While the true extent of Russian human rights abuses, atrocities and war crimes committed in Ukraine is unknown, even given the limited information we have at this point, it is clear that Russia has ignited the largest conflict in Europe since World War II and the most severe humanitarian crisis that Europe has seen in decades. The United Nations Refugee Agency has said that Ukraine is experiencing the fastest growing refugee crisis since WWII.
The West has tried to step up by providing military aid to Ukraine and putting unprecedented sanctions on Russia. However, there is more the United States and our Western allies can and should do. Western leaders believe, at this point, that a no-fly zone would dramatically escalate the war into a potentially global conflict. Short of a no-fly zone, the West must maximize the economic punishment on Russia for this war and increase our military assistance to Ukraine. Russia must be completely shut out from the international economy. The United States has taken a bold step on this front, banning Russian oil and gas imports, and the European Union should work further to restrict Russian gas imports. Recently, the Prime Minister of Poland proposed that the E.U. impose a complete ban on all trade with Russia, arguing that “fully cutting off Russia’s trade would further force Russia to consider whether it would be better to stop this cruel war.” Militarily, countries must continue to send weapons and other military aid to Ukraine, and a deal to provide the country with fighter jets must be pursued. Since the two sides are still far apart in ceasefire negotiations, these steps are part of a maximum pressure campaign from the United States and our allies that serve as the only thing we can do to try and protect the human rights of innocent Ukrainians.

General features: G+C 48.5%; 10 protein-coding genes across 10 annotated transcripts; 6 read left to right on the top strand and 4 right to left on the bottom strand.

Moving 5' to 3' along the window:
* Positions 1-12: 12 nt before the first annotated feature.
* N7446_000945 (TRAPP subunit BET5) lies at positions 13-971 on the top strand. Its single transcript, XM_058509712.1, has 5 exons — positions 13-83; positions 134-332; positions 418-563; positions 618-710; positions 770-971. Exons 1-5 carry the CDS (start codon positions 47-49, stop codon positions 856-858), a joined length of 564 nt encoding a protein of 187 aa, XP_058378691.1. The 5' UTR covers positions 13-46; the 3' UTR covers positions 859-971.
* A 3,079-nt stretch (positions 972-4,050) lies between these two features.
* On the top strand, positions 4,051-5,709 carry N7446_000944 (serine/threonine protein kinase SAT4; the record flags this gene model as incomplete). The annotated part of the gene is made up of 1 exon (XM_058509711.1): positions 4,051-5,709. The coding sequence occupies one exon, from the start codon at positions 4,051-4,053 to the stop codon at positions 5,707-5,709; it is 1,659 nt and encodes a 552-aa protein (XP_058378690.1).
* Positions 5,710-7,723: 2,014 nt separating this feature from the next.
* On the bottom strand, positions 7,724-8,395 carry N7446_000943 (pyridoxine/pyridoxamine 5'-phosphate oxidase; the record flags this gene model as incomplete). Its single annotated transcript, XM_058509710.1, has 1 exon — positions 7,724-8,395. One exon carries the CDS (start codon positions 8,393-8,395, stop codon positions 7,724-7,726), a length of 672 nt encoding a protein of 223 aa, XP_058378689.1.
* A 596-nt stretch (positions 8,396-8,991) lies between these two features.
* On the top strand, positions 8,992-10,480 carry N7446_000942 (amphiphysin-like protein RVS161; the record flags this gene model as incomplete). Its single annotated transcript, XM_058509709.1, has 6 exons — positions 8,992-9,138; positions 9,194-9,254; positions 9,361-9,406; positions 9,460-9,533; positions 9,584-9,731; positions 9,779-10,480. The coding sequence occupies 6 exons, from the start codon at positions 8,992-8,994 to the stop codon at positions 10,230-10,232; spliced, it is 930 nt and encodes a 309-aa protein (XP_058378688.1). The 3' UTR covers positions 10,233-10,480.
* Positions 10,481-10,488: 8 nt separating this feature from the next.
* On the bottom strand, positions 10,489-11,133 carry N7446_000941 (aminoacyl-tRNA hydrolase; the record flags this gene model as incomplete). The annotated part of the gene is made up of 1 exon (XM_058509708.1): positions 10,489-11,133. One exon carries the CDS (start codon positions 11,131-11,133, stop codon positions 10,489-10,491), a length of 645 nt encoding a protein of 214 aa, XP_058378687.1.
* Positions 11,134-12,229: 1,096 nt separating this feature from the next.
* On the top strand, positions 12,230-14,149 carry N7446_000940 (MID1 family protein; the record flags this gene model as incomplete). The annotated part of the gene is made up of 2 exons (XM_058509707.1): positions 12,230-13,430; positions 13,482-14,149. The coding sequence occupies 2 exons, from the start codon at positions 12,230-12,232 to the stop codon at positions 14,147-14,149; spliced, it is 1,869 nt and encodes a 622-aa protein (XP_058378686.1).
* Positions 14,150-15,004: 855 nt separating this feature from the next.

The United States’ reaction to the war raises questions that Senator McCain faced. After a speech made by Secretary of State Rex Tillerson, Senator McCain responded in The New York Times arguing that “it is foolish to view realism and idealism as incompatible or to consider our power and wealth as encumbered by the demands of justice, morality and conscience.” America has always been a “country with a conscience,” Senator McCain wrote. “We have long believed moral concerns must be an essential part of our foreign policy, not a departure from it.” All too often, our foreign policy neglects to give proper consideration to human rights. During his long and distinguished career, Senator McCain’s support for human rights was central to his world view and an inspiration to many activists around the world. This is a worldview that America must return to, especially at a time when human rights crises rage on across the world, not only in Ukraine, but in Myanmar, Xinjiang, Syria, Venezuela, and far too many other countries. Like Senator McCain said, these rights exist “above the state and beyond history,” and American policy makers need to treat them as such. In the spirit of Senator McCain, the United States must change the narrative on human rights and realize that human rights must be an essential consideration in our foreign policy.